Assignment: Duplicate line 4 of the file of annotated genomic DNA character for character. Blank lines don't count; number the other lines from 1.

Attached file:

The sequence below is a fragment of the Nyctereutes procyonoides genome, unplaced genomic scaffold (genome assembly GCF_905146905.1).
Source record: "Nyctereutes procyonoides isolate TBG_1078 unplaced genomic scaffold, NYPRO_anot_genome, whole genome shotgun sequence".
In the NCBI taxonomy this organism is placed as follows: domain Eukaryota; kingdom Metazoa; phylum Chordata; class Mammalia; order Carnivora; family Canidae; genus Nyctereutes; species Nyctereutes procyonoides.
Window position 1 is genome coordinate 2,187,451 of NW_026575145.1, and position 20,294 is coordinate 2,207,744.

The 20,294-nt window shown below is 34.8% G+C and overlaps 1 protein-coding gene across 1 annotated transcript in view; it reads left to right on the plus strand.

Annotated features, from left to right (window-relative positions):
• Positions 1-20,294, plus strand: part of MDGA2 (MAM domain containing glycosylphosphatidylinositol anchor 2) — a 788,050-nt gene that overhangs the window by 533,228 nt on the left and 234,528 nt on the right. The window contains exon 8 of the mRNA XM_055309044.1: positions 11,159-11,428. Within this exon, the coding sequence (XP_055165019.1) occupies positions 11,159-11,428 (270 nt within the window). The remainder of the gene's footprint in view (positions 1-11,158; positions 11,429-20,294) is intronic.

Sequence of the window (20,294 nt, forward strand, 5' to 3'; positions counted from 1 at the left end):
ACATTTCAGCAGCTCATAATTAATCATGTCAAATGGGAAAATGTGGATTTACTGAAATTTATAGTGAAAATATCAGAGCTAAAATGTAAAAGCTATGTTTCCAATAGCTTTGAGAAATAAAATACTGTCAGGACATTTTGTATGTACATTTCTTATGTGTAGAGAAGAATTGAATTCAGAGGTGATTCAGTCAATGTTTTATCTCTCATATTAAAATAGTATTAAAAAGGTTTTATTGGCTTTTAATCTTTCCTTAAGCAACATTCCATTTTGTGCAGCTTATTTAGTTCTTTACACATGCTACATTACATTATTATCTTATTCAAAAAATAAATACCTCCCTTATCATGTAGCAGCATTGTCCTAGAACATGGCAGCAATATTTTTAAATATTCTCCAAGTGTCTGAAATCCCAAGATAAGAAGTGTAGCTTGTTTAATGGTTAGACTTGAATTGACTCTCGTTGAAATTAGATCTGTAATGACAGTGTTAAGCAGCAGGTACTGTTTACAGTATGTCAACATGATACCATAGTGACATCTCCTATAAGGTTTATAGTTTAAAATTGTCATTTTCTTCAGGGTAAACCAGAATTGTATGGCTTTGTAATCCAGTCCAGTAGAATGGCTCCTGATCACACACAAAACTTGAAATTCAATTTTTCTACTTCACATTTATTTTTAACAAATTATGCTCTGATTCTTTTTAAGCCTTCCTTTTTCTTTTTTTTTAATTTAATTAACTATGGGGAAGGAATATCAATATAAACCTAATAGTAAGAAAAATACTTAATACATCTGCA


Window position 1 is genome coordinate 2,187,451 of NW_026575145.1, and position 20,294 is coordinate 2,207,744.